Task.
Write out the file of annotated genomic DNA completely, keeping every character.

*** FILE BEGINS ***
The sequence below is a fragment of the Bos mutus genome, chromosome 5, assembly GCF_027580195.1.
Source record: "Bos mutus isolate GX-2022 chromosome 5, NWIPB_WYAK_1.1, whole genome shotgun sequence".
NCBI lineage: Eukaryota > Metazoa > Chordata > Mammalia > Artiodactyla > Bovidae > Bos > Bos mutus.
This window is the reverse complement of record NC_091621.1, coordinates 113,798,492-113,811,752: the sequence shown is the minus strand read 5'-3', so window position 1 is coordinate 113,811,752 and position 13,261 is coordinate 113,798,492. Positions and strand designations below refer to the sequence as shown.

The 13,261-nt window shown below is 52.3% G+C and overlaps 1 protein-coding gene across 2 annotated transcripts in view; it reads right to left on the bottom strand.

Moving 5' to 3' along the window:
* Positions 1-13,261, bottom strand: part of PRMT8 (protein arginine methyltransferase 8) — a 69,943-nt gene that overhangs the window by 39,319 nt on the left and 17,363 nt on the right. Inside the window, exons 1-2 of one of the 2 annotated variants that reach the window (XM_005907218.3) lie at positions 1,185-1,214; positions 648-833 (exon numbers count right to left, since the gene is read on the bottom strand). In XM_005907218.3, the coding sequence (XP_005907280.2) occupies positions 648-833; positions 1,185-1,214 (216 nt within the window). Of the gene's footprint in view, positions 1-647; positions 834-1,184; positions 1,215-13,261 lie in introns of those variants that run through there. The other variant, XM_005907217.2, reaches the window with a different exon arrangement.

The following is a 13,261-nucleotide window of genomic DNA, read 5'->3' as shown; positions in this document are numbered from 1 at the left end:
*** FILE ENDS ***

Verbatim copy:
The sequence below is a fragment of the Bos mutus genome, chromosome 5, assembly GCF_027580195.1.
Source record: "Bos mutus isolate GX-2022 chromosome 5, NWIPB_WYAK_1.1, whole genome shotgun sequence".
NCBI lineage: Eukaryota > Metazoa > Chordata > Mammalia > Artiodactyla > Bovidae > Bos > Bos mutus.
This window is the reverse complement of record NC_091621.1, coordinates 113,798,492-113,811,752: the sequence shown is the minus strand read 5'-3', so window position 1 is coordinate 113,811,752 and position 13,261 is coordinate 113,798,492. Positions and strand designations below refer to the sequence as shown.

The 13,261-nt window shown below is 52.3% G+C and overlaps 1 protein-coding gene across 2 annotated transcripts in view; it reads right to left on the bottom strand.

Moving 5' to 3' along the window:
* Positions 1-13,261, bottom strand: part of PRMT8 (protein arginine methyltransferase 8) — a 69,943-nt gene that overhangs the window by 39,319 nt on the left and 17,363 nt on the right. Inside the window, exons 1-2 of one of the 2 annotated variants that reach the window (XM_005907218.3) lie at positions 1,185-1,214; positions 648-833 (exon numbers count right to left, since the gene is read on the bottom strand). In XM_005907218.3, the coding sequence (XP_005907280.2) occupies positions 648-833; positions 1,185-1,214 (216 nt within the window). Of the gene's footprint in view, positions 1-647; positions 834-1,184; positions 1,215-13,261 lie in introns of those variants that run through there. The other variant, XM_005907217.2, reaches the window with a different exon arrangement.

The following is a 13,261-nucleotide window of genomic DNA, read 5'->3' as shown; positions in this document are numbered from 1 at the left end: